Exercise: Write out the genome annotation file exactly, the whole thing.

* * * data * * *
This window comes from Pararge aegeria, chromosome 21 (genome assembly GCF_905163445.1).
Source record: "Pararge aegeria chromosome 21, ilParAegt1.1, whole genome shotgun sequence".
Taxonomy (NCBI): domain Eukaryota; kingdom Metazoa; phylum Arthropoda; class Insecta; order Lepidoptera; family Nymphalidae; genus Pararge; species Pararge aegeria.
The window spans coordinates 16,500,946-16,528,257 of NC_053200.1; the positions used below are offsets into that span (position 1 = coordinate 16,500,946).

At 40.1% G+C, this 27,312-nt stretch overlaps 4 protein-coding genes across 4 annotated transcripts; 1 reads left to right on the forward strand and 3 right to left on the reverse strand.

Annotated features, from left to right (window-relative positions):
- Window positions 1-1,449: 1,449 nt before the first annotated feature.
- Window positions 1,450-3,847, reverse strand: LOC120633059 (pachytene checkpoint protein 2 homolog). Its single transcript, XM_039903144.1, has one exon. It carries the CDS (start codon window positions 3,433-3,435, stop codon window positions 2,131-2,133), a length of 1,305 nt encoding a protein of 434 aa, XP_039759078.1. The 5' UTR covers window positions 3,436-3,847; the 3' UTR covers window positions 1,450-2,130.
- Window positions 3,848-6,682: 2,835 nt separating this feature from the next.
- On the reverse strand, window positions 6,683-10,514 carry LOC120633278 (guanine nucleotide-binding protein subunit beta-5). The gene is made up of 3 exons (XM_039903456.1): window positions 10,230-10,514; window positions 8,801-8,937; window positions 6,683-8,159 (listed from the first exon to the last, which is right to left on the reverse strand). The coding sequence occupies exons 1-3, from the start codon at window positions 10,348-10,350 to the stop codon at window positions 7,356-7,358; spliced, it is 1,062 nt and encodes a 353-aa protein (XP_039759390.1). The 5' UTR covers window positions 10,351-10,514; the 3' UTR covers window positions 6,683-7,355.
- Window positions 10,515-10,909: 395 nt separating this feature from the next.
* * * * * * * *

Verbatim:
This window comes from Pararge aegeria, chromosome 21 (genome assembly GCF_905163445.1).
Source record: "Pararge aegeria chromosome 21, ilParAegt1.1, whole genome shotgun sequence".
Taxonomy (NCBI): domain Eukaryota; kingdom Metazoa; phylum Arthropoda; class Insecta; order Lepidoptera; family Nymphalidae; genus Pararge; species Pararge aegeria.
The window spans coordinates 16,500,946-16,528,257 of NC_053200.1; the positions used below are offsets into that span (position 1 = coordinate 16,500,946).

At 40.1% G+C, this 27,312-nt stretch overlaps 4 protein-coding genes across 4 annotated transcripts; 1 reads left to right on the forward strand and 3 right to left on the reverse strand.

Annotated features, from left to right (window-relative positions):
- Window positions 1-1,449: 1,449 nt before the first annotated feature.
- Window positions 1,450-3,847, reverse strand: LOC120633059 (pachytene checkpoint protein 2 homolog). Its single transcript, XM_039903144.1, has one exon. It carries the CDS (start codon window positions 3,433-3,435, stop codon window positions 2,131-2,133), a length of 1,305 nt encoding a protein of 434 aa, XP_039759078.1. The 5' UTR covers window positions 3,436-3,847; the 3' UTR covers window positions 1,450-2,130.
- Window positions 3,848-6,682: 2,835 nt separating this feature from the next.
- On the reverse strand, window positions 6,683-10,514 carry LOC120633278 (guanine nucleotide-binding protein subunit beta-5). The gene is made up of 3 exons (XM_039903456.1): window positions 10,230-10,514; window positions 8,801-8,937; window positions 6,683-8,159 (listed from the first exon to the last, which is right to left on the reverse strand). The coding sequence occupies exons 1-3, from the start codon at window positions 10,348-10,350 to the stop codon at window positions 7,356-7,358; spliced, it is 1,062 nt and encodes a 353-aa protein (XP_039759390.1). The 5' UTR covers window positions 10,351-10,514; the 3' UTR covers window positions 6,683-7,355.
- Window positions 10,515-10,909: 395 nt separating this feature from the next.